Viruses

Continuum

I have been fascinated from the detailed data of a typical encyclopedia, as Wikipedia, since microorganisms, virology, and microbiology were always a preferred subjects during my course of Biology.

For this reason, I would like to spend more time on viruses to provide to readers as well to myself data that look of a certain interest considering the period we are living and our interest for viruses in general.

History of Viruses

Louis Pasteur, a French biologist, and microbiologist was responsible of the discovery of the principle of vaccination, microbial fermentation, and pasteurization.

He is remembered for his breakthroughs in the causes and prevention of diseases and his discoveries have saved many lives since then. He reduced mortality from puerperal fever and created the first vaccines for rabies and anthrax.

His medical discoveries provided direct support for the germ theory of disease and its application in clinical medicine. He is best known as the discoverer of pasteurization, the technique of treating milk and wine to stop bacterial contamination.

Louis Pasteur is regarded as one of the three main founders of bacteriology and recognized as “Father of Microbiology”. He was responsible for disproving the doctrine of spontaneous generation performing experiments that showed that, without contamination, microorganisms could not develop. 

Here is how the discovery of the existence of particles like viruses happened thanks to Pasteur’s discoveries and experiments. Pasteur was unable to find a causative agent for rabies and was guessing about a pathogen too small to be detected by microscopes. In 1884, the French microbiologist Chamberland invented the Chamberland Filter with pores small enough to remove all bacteria from a solution.

In 1892, the Russian biologist Dimitri Ivanovsky used this filter to study what is now known as the Tobacco Mosaic Virus, he crushed leaf extracts from infected tobacco plants which remained infectious even after filtration to remove bacteria. He suggested the infection might be caused by a toxin produced by bacteria.

At the time it was thought that all infectious agents could be retained by filters and grown on a nutrient medium, this was part of the “germ theory disease”. In 1898, the microbiologist Martinus Beijerinck repeated the experiments and became persuaded that the filtered solution contained a new form of infectious agent.

Beijerinck observed that the agent multiplied only in cells that were dividing; he called contagium vivum fluidum (fluid living germ) and re-introduced the word virus. He thought that viruses were liquid in nature, but later another scientist proved they were instead particulate. 

In the early 20th century, the English bacteriologist Frederick Twort discovered a group of viruses that infect bacteria, now called bacteriophages, and a French-Canadian microbiologist  described as viruses that would produce areas of dead bacteria, when added to bacteria on an agar-plate.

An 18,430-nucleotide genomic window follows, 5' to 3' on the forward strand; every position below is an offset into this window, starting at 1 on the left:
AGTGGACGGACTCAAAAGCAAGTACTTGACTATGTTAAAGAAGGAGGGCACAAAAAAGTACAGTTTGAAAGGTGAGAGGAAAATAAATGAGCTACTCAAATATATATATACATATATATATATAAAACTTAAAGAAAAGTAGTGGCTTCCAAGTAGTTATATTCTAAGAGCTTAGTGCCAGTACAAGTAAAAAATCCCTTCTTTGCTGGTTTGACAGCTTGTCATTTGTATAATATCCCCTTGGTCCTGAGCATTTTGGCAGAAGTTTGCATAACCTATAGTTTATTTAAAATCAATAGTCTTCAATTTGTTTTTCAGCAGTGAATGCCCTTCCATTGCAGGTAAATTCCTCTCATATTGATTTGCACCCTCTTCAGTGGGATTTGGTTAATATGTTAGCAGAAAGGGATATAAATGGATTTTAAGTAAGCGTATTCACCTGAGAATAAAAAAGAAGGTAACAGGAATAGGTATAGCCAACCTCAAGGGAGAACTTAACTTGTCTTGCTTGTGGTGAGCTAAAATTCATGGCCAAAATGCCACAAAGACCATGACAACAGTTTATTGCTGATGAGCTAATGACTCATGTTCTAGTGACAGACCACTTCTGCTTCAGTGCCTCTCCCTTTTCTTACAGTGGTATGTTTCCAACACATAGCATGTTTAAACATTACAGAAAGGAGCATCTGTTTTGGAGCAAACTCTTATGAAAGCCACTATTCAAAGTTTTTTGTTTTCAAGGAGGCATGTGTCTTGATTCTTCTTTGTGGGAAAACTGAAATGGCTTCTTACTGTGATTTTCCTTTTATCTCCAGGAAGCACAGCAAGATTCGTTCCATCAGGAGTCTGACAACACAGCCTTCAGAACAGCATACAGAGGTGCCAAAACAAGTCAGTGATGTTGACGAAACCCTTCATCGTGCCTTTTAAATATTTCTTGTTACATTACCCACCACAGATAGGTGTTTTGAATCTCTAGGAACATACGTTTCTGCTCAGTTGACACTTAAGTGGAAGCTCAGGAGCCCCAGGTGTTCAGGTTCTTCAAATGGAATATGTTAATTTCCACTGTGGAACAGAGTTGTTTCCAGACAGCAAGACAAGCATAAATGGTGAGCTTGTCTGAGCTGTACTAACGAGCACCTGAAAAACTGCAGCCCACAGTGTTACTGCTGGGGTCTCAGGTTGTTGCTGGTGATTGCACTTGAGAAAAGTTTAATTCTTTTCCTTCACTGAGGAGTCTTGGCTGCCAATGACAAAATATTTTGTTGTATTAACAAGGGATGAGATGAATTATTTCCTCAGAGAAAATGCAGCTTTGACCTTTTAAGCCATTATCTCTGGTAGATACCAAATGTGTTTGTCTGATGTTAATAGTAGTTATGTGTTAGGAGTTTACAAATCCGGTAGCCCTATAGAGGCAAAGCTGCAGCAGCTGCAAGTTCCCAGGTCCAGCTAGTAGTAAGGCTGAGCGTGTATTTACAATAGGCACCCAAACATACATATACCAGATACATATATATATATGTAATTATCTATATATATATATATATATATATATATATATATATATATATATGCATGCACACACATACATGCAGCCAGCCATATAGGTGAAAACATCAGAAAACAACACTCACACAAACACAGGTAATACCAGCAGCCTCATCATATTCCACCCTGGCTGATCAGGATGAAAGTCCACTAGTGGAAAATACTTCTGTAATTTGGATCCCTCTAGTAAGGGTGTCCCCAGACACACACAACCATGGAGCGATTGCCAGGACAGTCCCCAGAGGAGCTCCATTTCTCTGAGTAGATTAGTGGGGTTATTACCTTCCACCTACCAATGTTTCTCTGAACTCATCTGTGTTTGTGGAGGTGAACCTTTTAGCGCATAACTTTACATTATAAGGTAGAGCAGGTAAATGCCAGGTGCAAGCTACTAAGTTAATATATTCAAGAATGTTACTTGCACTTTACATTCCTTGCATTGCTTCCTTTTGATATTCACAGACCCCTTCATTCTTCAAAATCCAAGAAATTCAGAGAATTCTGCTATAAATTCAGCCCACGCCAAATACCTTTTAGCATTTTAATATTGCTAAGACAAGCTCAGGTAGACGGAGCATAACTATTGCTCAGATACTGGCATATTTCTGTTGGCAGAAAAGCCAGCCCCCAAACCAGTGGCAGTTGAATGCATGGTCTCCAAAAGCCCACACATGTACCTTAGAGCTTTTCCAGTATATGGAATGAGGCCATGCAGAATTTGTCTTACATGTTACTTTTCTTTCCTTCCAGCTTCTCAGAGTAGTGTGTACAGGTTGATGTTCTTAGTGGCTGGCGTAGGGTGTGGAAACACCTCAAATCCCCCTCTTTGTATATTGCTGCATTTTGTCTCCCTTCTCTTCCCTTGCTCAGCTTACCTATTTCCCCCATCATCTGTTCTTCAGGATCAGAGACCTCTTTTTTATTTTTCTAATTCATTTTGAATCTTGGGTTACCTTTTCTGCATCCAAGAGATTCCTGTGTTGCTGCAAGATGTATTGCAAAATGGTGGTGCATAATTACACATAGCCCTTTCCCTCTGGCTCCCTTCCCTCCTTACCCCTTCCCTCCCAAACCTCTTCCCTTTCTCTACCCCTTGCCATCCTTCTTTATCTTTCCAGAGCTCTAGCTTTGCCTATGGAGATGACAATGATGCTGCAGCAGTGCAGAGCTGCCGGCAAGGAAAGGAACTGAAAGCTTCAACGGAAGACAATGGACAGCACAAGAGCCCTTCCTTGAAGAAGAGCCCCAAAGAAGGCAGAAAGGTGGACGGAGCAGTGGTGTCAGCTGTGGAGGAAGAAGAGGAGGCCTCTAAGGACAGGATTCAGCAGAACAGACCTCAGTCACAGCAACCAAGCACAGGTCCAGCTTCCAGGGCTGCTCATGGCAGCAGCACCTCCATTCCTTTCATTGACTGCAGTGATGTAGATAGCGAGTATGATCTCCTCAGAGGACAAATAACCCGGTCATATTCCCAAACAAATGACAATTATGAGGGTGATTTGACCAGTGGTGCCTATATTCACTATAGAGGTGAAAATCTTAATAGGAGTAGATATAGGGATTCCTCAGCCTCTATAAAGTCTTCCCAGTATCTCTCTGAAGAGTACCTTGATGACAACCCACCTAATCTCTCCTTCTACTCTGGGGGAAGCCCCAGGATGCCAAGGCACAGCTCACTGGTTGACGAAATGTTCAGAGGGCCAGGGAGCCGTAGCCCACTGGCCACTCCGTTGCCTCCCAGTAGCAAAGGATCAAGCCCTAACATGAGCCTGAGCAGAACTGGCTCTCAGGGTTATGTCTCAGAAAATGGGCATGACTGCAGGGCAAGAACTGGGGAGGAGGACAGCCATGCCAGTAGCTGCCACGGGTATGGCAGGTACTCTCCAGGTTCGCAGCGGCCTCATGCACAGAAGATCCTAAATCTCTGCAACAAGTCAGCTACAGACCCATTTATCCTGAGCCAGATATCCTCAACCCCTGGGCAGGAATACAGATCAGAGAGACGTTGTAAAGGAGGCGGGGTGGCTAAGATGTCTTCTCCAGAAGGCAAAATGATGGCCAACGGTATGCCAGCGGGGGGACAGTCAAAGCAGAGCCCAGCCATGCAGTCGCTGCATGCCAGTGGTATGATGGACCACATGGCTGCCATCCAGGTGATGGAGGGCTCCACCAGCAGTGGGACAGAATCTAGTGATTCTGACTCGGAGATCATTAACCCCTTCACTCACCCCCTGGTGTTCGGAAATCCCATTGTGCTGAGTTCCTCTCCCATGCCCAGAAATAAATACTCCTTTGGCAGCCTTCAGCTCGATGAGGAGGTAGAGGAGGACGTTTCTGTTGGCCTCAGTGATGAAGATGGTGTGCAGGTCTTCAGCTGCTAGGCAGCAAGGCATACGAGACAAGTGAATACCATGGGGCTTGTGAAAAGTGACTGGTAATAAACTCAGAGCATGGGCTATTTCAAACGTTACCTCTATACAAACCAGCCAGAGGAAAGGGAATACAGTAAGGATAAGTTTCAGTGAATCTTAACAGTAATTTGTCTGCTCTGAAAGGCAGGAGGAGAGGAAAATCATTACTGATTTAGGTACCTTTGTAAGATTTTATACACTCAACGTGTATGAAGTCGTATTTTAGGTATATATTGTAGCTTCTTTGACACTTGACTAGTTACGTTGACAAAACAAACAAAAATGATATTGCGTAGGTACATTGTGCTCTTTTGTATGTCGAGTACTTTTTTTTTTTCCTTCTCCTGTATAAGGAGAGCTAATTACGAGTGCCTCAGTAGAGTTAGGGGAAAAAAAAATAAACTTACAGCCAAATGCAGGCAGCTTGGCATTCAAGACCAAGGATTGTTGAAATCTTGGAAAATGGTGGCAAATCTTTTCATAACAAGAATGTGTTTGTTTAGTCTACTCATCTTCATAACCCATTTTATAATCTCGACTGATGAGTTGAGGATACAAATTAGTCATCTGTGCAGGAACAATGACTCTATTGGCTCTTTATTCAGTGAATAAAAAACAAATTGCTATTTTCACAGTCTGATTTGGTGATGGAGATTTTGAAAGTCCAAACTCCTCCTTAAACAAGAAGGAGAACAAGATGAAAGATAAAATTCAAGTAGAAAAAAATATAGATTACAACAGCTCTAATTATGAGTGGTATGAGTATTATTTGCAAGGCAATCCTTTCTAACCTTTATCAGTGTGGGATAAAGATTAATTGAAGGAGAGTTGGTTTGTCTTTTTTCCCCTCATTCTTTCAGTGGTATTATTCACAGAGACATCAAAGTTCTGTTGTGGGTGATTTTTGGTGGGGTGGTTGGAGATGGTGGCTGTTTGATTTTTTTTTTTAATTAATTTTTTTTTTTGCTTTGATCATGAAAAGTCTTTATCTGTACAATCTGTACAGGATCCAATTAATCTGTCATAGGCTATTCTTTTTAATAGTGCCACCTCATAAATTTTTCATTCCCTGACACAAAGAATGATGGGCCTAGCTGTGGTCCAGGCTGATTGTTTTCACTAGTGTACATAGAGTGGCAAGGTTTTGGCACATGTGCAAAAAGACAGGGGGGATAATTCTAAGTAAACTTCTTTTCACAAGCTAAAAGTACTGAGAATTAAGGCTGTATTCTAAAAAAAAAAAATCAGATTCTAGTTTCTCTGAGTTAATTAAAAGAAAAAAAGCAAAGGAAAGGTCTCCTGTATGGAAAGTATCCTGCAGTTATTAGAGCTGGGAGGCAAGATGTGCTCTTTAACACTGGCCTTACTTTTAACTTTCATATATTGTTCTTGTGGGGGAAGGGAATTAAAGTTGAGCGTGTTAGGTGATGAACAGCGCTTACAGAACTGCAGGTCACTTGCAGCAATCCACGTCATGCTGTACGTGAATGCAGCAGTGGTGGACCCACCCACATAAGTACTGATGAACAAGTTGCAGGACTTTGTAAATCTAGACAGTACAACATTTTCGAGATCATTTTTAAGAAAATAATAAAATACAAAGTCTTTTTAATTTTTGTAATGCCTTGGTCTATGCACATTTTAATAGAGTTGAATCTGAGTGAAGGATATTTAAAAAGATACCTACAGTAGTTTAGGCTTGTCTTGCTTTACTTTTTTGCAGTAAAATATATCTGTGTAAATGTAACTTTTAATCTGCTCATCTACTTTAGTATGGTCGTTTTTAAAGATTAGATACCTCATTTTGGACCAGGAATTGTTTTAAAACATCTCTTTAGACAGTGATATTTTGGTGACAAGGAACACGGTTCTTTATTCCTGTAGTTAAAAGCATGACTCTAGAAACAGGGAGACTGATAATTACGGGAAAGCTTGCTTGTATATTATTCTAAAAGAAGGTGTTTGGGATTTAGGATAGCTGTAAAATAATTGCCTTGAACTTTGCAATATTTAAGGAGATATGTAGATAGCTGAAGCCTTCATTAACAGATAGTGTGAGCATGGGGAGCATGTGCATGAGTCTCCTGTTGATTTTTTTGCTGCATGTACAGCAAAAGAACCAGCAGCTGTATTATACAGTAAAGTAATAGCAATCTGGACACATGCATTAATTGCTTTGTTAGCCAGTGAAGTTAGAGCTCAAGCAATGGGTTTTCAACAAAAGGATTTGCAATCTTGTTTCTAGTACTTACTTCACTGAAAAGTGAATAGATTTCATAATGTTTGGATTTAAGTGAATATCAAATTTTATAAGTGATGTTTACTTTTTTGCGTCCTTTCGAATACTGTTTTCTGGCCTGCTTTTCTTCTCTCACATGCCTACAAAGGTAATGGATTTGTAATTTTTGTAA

He diluted a suspension of these viruses and discovered that the highest dilutions, or lower concentration, formed discrete areas of dead organisms. Counting these areas and multiplying by the dilution factor he could calculate the number of viruses in the original suspension.

Phages were proposed as a potential treatment for diseases such as typhoid and cholera, but then forgotten with the development of penicillin. The development of bacteria resistance to antibiotics has recently renewed interest in the therapeutic use of bacteriophages.

By the end of the 19th century, viruses were defined in terms of their infectivity, their ability to pass filters, and their requirement for living hosts. Viruses had been grown only in plants and animals. In 1906, a scientist invented a method for growing tissues in lymph, and later more animal tissues and cells were experimented. Their method was not adopted until the 1950s when poliovirus was grown on a large scale for vaccine production.

Another breakthrough came in 1931, when two American pathologists grew influenza and different other viruses in fertilized chicken eggs. In 1949 poliovirus were grown in cultured cells from aborted human embryonic tissue. This work allowed the production of an effective polio vaccine.

The first images of viruses were obtained thanks to the invention of electron microscope in 1931 by German engineers, in 1935, American biochemist and virologist Wendell Meredith Stanley examined the tobacco mosaic virus and found it was mostly made of protein.

The tobacco mosaic virus was the first to be crystallized and its structure could be this way descripted in detail with the X-diffraction technique. On the basis of the X-ray crystallographic pictures, Rosalind Franklin discovered the full structure of the virus in 1955. 

In the same year was showed that purified tobacco mosaic virus RNA and its protein coat can assemble by themselves to form functional viruses, suggesting that this simple mechanism was probably the one through which viruses were created within their host cells.

The second half of the 20th century was the golden age of virus discovery and most of the documented species of animal, plant, and bacterial viruses were discovered during these years.

In 1983 Luc Montagnier’s team at Pasteur Institute in France, isolated the retrovirus now called HIV. In 1989 a team at Chiron corporation discovered Hepatitis C virus.

To be continued.

Thanks For Reading

Mariarosaria M.

Wikipedia Rearrangement

Picture by Salon.com

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